Mixers, blenders, mini choppers, garlic-crushers, sets of coloured knives, egg timers. ... you name it, I have it. And given that I don't cook it really is a joke. But they do look nice and colourful as decoration in my kitchen. And it creates a whole Delia look.Sets of cheese knives to bring to a dinner party with the bottle of wine. And then when I'm on my way out the door, I can't bear to part with them and bring After Eights instead. Cake tins in all different colours. I've never made a cake in my life.

When my son moved out, he just went to the shed as if it was a supermarket and took his pick. He deems one of the spare juicers very efficient. I'm delighted for him. And as for Home Store and More ... when I hear the ad telling me 'when they're gone, they're gone', I'm out the door like a shot again. And that could be any day of the week. So when people ask me how I'm spending my time now that I don't work, I'm slightly embarrassed to tell them what I do.

Now I've stopped short at buying the jodhpurs and cycling gear. After all, I don't have a horse or a bike. Now there's a thought...

Eleanor Goggin

The tragedies of others are not opportunities

There can be few worse things than having a loved one go missing, especially a child. Losing someone to death is atrocious, but to lose them with no answers and no closure must be all but unbearable. It remains a mercifully rare event, and those tiny odds perhaps make it even worse. I hope never to know and pretend not to be able to imagine their suffering. Yet for every tragedy there are people who see an opportunity to bang their own drum.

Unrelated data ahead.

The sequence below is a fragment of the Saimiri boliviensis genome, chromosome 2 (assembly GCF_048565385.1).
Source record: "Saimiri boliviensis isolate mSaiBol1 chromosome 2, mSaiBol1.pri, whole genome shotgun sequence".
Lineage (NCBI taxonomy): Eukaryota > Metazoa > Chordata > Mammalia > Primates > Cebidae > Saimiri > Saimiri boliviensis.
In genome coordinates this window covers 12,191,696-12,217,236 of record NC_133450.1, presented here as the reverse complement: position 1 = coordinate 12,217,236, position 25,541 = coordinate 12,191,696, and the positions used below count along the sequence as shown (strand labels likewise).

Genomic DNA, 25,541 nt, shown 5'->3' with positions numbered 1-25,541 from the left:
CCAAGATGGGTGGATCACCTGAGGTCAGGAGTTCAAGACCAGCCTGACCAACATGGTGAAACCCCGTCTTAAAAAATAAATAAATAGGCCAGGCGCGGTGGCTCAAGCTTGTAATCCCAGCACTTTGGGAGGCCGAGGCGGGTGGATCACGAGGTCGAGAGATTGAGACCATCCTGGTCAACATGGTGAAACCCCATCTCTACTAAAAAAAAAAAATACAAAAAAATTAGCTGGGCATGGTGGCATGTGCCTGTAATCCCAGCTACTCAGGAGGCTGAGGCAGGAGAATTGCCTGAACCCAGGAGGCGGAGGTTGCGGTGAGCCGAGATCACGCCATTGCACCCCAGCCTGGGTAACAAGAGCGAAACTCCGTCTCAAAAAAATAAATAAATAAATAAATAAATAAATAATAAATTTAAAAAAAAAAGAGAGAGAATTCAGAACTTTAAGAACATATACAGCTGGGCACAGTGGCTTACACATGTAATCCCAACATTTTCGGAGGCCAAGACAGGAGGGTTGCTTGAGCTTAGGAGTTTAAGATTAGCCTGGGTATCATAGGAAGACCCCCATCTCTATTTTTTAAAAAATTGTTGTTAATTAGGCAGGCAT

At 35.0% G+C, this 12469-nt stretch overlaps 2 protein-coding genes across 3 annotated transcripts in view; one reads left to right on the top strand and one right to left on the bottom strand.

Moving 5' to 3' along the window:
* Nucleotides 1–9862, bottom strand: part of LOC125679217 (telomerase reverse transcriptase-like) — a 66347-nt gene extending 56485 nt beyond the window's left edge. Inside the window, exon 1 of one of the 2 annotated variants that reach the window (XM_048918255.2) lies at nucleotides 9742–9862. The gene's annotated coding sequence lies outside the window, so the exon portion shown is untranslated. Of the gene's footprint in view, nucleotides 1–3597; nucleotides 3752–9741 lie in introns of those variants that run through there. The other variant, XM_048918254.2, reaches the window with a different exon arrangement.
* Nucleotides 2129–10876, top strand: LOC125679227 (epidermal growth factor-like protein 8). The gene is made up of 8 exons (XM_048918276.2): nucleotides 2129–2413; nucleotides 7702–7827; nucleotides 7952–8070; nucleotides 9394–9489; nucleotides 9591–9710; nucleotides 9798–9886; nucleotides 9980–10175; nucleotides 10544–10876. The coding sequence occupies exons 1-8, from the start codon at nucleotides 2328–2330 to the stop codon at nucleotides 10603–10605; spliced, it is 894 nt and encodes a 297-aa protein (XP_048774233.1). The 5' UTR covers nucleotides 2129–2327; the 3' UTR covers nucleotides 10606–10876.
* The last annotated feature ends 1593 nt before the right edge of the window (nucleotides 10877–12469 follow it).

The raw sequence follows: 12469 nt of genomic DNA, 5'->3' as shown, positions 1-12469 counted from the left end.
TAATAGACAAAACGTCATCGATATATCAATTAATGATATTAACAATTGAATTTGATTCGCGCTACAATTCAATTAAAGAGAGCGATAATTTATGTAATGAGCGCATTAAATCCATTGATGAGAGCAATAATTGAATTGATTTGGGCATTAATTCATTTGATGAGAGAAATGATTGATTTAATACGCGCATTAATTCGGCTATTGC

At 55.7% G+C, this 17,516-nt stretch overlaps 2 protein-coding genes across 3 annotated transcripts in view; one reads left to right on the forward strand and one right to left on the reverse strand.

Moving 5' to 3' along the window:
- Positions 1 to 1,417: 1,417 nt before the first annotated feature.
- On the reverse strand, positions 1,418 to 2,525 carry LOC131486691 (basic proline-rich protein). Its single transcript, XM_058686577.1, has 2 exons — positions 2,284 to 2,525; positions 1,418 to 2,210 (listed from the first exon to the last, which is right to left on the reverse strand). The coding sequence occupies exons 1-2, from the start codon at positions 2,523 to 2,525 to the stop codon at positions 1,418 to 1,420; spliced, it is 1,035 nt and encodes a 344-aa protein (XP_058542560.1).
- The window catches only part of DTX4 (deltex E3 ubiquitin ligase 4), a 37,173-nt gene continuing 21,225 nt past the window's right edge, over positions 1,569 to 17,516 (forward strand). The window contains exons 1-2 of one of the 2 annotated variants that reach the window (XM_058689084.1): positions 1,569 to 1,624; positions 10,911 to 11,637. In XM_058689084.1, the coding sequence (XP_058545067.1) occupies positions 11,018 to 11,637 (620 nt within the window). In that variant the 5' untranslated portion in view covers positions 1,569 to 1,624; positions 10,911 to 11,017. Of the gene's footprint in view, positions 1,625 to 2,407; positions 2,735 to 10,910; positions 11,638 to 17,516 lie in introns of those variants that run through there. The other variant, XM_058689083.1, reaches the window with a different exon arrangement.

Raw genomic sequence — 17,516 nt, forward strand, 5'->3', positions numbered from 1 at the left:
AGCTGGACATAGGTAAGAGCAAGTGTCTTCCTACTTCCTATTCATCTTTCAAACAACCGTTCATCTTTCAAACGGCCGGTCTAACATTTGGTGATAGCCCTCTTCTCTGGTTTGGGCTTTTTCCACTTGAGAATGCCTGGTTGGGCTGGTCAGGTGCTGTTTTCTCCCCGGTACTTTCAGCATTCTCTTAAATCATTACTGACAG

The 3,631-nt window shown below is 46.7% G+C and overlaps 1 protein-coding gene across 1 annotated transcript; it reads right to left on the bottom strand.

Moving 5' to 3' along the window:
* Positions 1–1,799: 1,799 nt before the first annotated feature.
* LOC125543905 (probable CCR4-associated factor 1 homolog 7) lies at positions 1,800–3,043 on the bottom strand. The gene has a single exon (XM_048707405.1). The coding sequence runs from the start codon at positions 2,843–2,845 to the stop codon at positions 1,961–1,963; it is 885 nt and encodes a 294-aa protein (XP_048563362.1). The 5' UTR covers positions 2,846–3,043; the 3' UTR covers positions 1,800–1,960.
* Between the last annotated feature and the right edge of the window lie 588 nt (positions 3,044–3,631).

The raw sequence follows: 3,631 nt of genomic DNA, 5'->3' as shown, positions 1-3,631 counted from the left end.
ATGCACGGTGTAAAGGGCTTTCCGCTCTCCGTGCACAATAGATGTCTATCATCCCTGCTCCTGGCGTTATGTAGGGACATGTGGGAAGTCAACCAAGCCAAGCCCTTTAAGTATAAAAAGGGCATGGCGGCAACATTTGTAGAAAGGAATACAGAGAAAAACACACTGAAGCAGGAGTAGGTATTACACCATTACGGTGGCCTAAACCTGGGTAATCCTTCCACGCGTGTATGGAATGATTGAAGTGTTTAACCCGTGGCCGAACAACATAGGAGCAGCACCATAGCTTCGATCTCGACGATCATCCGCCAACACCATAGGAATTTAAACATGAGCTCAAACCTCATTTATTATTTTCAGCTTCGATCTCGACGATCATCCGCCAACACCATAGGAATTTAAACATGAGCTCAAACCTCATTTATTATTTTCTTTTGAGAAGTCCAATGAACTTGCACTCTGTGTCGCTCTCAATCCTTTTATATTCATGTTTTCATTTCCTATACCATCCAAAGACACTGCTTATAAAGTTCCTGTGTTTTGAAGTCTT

On September 12, in Australia William Tyrell, aged 3, was playing with his sister on his grandmother's veranda. His mother and granny went to the front door for five minutes and when his grandmother came back William had disappeared. The inevitable, and often very useful, social media campaigns began and soon filled with comments.

Most expressed sympathy and wishes of hope, but, as always, a sizeable minority used someone else's tragedy to make themselves sound fabulous by comparison. Whether just saying it, "I would never leave my children unattended," or prefacing it with sympathy, "I'm sorry for these people but what were they expecting?" the message is the same: "You are somehow at fault for this awfulness and it will never happen to me because I am better than you."

The supreme example is the Madeleine McCann case, mentioned by at least a few dopes every time a child disappears as an excuse to roll out, without repercussions, their insults, accusations and unsubstantiated conspiracy theories, (and of course the implicaton that they are superior carers and humans.)

With the best intentions in the world every parent makes mistakes, most get away without serious consequences. Many serious consequences happen as a result of nothing the carers might have done. Tragedy is so often just pot luck, not superior caring skills. Even when it isn't, surely using someone else's agony to publicly state your superiority actually proves the opposite?

Áine O'Connor

Sunday Independent